Deng Yujiao incident

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The Deng Yujiao incident (Chinese: 邓玉娇事件; pinyin: Dèng Yùjiāo Shìjiàn) occurred on 10 May 2009 at a hotel in Badong County, Hubei province, in the People's Republic of China.[1] Deng Yujiao, a 21-year-old pedicure worker, tried to rebuff the advances of Deng Guida (邓贵大; no relation), director of the local township business promotions office, who had come to the hotel seeking sexual services.[2] She allegedly stabbed her assailant several times trying to fight him off, resulting in his death. Badong County police subsequently arrested Deng Yujiao, charged her with homicide, and refused to grant her bail.

This case came to national prominence through internet forums and chatrooms, where netizens were enraged by her treatment. The case resonated with the public anger over the corruption and immorality of officials, and garnered over four million forum posts across the country.[3] Chinese authorities attempted to play down the incident by limiting its presence on Chinese web portals, and a large number of discussion threads were censored.[4] Following groundswell of public protests and online petitions, prosecutors dropped murder charges, granted her bail,[2] and charged her with a lesser offense of "intentional assault".[5] She was found guilty but did not receive a sentence due to her mental state. The two surviving officials involved in the incident were sacked, also ostensibly in response to public pressure.[6]

The incident[edit]

Deng Yujiao, a native of Mulongya village, Badong County, was a 21-year-old pedicure worker at the Dream Fantasy City (梦幻城) bath center at Xiongfeng Hotel (雄风宾馆), when the incident occurred.[6]

Deng Guida was the director of the local township's business promotions office. He, his deputy, Huang Dezhi (黄德智), and one other official arrived at the hotel where Deng Yujiao worked on 10 May 2009 and allegedly requested "special services" (a euphemism commonly taken to mean sexual services in China) from Deng Yujiao. She did not submit to the requests.[6] Deng Guida had allegedly pulled out a stack of banknotes worth ¥ 4000 and slapped her in the face with it to show off his wealth. He then pushed the Deng Yujiao onto a sofa and proceeded to lay on top of her. At this moment, in self-defense, Deng Yujiao used a small 3 inch knife and stabbed her assailant four times. One of the stabs landed in her assailant's neck, causing him to bleed to death at the scene.[7] His deputy was also stabbed. Police, who apparently found pills in her purse,[3] said Deng Yujiao may have been suffering from acute depression, and took her to a psychiatric hospital on 12 May for examination.[6] During Deng's days in the hospital her arms and ankles were tied to the bed, which was referred to by the police as "a procedure of protection."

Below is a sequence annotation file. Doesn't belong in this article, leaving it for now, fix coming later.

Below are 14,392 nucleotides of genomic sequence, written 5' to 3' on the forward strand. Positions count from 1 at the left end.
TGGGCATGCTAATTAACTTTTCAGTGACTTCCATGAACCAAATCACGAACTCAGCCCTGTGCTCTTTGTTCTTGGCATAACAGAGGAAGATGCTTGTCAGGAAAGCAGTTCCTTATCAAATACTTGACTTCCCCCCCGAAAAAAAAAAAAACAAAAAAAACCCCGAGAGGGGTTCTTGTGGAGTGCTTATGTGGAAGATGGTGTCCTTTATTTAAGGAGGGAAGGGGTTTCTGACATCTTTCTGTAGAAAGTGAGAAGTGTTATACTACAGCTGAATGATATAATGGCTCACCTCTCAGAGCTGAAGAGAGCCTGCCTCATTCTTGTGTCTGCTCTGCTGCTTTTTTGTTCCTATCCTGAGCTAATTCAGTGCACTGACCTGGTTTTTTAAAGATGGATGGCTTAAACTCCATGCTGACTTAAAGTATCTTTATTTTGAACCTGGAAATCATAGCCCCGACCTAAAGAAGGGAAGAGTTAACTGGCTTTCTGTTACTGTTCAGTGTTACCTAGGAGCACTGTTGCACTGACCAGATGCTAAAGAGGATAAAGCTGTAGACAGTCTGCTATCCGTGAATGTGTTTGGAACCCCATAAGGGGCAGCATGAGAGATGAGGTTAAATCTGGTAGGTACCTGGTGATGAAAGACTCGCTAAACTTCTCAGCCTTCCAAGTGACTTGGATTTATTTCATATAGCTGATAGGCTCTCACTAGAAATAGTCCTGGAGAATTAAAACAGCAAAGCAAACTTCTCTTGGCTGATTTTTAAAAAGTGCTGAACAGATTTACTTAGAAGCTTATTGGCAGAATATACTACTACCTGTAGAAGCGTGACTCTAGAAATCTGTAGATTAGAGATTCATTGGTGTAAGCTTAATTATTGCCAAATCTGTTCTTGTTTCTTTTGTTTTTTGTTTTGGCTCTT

Two lawyers from Beijing, Xia Lin (夏霖) and Xia Nan (夏楠), took on her case pro bono. On 25 May 2009, they lodged an official complaint against one of the attackers, Huang Dezhi at the Badong police station. Details of the complaint:

  • Huang Dezhi tried to remove her jeans and underwear by force (namely attempted rape) while she was doing laundry.
  • Deng Guida then used a wad of ¥4000 cash to hit her face while yelling, "Didn't you want money? I bet you have not seen any money before. How much money you want, just say it, believe me or not, I shall smack you to death with money." Deng Yujiao retorted, "Yes, I have never seen any money before, if you have the guts, today you smack me to death." Deng Guida then replied, "I am going to smack you to death with money. I'm going to get a truck load of money to squash you to death."
  • After stabbing the two men (Deng Guida and Huang Dezhi), Deng Yujiao put down the knife and called local police and her mother.[8][9]

Police chief's interview[edit]

On 22 May 2009, Yang Liyong (楊立勇) was interviewed by Southern Metropolis Daily, during which he presented the official police version of the incident.

  1. Deng is a service worker at the KTV.
  2. She was requested of a "bathing service between opposite sex." To one reporter's question, "Why was the Deng Guida's demand of special service being changed into bathing service?" Yang replied: (on special service) "may be a lot of people understand it as a sexual service, a sex trade, but on this case, the trade had not gone through, we have no choice, we can only call it a bathing service between opposite sex."
  3. Quoted: "The public security bureau thinks that she is suspected of committing intentional murder based upon two direct pieces of evidence. First, death was caused. Secondly, Deng Guida suffered two fatal stab wounds which we determined to be quite powerful. Two fatal stab wounds." Unquoted.
  4. Quoted: "During our investigation of this case, the whole matter is really a very ordinary case involving death. But the public and the media insist on turning into a tragedy."[10]

National icon[edit]

Internet image of a street demonstration altered for banners supporting Deng Yujiao

After Deng turned herself in to the police, she was initially charged with murder. Deng claimed she acted in self-defense after the official attempted to rape her. Blogger Wu Gan, wrote about her case in his blog. A Berkeley professor remarked to the New York Times that instead of garnering hundreds of thousands of mentions on Internet blogs and other forums, Deng’s case accumulated in excess of four million posts across websites.[3] Deng's plight struck a note with millions of Chinese fed up with low-level corruption and "rampant social injustice and the lack of fundamental respect in society," in the words of a Beijing lawyer.[4] Deng was hailed as a national hero for resisting official abuse of power. Her supporters, who demanded a fair trial, took their protest to Beijing. Their visual stunt was a woman wearing a mask and wrapped in white cloth; a sign saying "Anyone could be Deng Yujiao" was laid on the ground around her. The photos immediately appeared on the Internet.[3]